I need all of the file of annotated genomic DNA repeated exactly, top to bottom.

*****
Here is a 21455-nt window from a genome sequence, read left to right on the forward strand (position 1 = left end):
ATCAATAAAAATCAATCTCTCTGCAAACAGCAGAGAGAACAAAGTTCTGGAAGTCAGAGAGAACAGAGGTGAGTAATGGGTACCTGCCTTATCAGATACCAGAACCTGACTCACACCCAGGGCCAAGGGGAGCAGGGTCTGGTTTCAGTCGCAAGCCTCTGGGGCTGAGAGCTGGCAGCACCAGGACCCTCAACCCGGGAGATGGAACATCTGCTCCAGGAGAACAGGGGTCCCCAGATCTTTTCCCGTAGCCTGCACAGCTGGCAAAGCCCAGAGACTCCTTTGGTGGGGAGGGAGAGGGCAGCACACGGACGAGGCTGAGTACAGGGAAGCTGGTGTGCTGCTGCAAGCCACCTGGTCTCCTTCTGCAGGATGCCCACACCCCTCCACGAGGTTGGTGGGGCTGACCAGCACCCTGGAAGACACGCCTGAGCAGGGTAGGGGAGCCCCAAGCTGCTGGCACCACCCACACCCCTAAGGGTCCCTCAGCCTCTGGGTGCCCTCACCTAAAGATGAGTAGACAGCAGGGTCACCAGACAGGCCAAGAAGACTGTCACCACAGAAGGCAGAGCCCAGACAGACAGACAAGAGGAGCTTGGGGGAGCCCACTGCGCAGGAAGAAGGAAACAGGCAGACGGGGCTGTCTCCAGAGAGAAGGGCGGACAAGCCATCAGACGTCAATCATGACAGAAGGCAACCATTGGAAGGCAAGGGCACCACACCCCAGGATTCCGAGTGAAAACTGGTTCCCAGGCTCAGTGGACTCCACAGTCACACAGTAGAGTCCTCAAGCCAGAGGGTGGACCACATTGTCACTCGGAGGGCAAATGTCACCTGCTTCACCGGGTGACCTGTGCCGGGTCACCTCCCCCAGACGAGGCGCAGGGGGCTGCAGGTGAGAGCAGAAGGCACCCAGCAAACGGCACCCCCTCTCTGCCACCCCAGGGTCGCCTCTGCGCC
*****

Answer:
Here is a 21455-nt window from a genome sequence, read left to right on the forward strand (position 1 = left end):
ATCAATAAAAATCAATCTCTCTGCAAACAGCAGAGAGAACAAAGTTCTGGAAGTCAGAGAGAACAGAGGTGAGTAATGGGTACCTGCCTTATCAGATACCAGAACCTGACTCACACCCAGGGCCAAGGGGAGCAGGGTCTGGTTTCAGTCGCAAGCCTCTGGGGCTGAGAGCTGGCAGCACCAGGACCCTCAACCCGGGAGATGGAACATCTGCTCCAGGAGAACAGGGGTCCCCAGATCTTTTCCCGTAGCCTGCACAGCTGGCAAAGCCCAGAGACTCCTTTGGTGGGGAGGGAGAGGGCAGCACACGGACGAGGCTGAGTACAGGGAAGCTGGTGTGCTGCTGCAAGCCACCTGGTCTCCTTCTGCAGGATGCCCACACCCCTCCACGAGGTTGGTGGGGCTGACCAGCACCCTGGAAGACACGCCTGAGCAGGGTAGGGGAGCCCCAAGCTGCTGGCACCACCCACACCCCTAAGGGTCCCTCAGCCTCTGGGTGCCCTCACCTAAAGATGAGTAGACAGCAGGGTCACCAGACAGGCCAAGAAGACTGTCACCACAGAAGGCAGAGCCCAGACAGACAGACAAGAGGAGCTTGGGGGAGCCCACTGCGCAGGAAGAAGGAAACAGGCAGACGGGGCTGTCTCCAGAGAGAAGGGCGGACAAGCCATCAGACGTCAATCATGACAGAAGGCAACCATTGGAAGGCAAGGGCACCACACCCCAGGATTCCGAGTGAAAACTGGTTCCCAGGCTCAGTGGACTCCACAGTCACACAGTAGAGTCCTCAAGCCAGAGGGTGGACCACATTGTCACTCGGAGGGCAAATGTCACCTGCTTCACCGGGTGACCTGTGCCGGGTCACCTCCCCCAGACGAGGCGCAGGGGGCTGCAGGTGAGAGCAGAAGGCACCCAGCAAACGGCACCCCCTCTCTGCCACCCCAGGGTCGCCTCTGCGCC